A walk among the tombstones at the Nashville City Cemetery means a walk back through a full-scope of Nashville's past. Most don't realize this significance as they drive down 4th Ave S, but it's been there 200 years now, and will be for 200 more.
The Nashville City Cemetery was not the city's first public burial ground, nor the second, but it has been the permanent one since 1822, making it the oldest public cemetery in the city. And many of the city's former prominent residents rest there now, and collectively tell a variety of narratives about the city's history.
If you're curious about the history of this cemetery, plus want to learn about one of the legends of the grounds, please read on...
Early Nashville Burials: "Bring Out Your Dead!"
When Nashville was just a young pup of a city (only roughly 38 years old), it had already outgrown its physical roots (for burials at least). 1822 was a time in Nashville's past when the city was truly beginning to see its future potential of being more than mostly farmland - it was going to hold its own as an economic and commercial center of the South. That growth meant a physical change in many ways, especially this changing concept of where to bury their deceased.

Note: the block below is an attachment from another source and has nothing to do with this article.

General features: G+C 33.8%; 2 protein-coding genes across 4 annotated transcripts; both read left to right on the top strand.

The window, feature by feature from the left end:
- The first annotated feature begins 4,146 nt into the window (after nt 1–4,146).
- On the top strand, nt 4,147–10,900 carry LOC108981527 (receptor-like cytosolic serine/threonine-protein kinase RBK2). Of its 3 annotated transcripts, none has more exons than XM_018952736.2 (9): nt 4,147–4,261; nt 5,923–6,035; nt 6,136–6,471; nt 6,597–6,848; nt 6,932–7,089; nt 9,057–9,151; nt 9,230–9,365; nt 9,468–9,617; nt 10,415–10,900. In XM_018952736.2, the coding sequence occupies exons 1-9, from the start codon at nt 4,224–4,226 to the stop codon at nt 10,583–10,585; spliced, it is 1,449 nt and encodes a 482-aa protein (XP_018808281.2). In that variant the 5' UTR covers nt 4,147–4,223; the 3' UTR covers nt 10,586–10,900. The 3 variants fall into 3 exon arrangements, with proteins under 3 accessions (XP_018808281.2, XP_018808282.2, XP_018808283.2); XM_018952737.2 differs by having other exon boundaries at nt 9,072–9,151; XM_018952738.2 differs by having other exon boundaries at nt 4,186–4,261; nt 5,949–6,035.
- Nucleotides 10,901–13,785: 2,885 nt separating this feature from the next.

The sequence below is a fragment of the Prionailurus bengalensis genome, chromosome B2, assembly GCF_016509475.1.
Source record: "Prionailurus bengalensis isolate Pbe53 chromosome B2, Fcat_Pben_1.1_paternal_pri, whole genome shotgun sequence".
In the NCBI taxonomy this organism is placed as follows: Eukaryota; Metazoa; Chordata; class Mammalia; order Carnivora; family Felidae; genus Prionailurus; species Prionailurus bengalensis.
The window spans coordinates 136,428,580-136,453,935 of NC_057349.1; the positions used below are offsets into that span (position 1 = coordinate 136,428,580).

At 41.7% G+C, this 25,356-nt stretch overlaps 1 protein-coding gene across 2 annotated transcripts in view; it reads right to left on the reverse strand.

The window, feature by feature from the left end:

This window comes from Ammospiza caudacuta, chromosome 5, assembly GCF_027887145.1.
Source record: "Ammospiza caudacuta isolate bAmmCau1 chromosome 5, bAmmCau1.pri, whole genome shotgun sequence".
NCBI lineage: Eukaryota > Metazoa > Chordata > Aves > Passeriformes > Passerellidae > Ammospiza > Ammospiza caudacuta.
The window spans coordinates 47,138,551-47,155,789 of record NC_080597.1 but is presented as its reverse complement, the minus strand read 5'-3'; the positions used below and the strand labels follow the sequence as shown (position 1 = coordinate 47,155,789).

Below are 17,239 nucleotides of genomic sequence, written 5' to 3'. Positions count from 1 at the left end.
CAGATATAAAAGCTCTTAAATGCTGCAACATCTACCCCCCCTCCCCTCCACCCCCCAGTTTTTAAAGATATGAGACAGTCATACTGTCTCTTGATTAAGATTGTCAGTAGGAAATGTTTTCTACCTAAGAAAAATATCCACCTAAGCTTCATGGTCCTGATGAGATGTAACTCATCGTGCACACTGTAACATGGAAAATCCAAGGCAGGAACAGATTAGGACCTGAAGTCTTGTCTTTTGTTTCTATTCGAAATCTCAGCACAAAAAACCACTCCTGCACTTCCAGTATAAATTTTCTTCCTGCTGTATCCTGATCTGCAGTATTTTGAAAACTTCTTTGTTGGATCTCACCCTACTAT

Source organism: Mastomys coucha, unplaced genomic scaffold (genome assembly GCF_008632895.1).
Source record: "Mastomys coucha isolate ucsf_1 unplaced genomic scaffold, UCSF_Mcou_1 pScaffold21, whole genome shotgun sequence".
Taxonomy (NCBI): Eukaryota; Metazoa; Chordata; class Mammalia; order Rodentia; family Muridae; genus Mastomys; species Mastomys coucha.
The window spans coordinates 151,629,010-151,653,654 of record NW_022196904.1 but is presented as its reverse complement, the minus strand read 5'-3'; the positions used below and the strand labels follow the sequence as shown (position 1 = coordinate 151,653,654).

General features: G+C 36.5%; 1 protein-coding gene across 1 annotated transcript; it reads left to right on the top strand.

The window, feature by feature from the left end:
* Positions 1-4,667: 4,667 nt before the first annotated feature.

The Nashville City Cemetery was not the city's first public cemetery, nor their second. While there is no evidence of the first cemetery's location, it is believed to have been located right within the city near the Cumberland River bank and the former public square. The second site was said to be located "...on a hill overlooking the French Lick in the area later known as the Sulphur Spring Bottom." To be a little bit more specific, it was located roughly where the baseball park sits today since it was near the former Sulphur Dell Park, south of Jefferson and between 4th and 5th Aves.
See the 1804 map below with the white arrow indicating approximately where the first burial ground was located.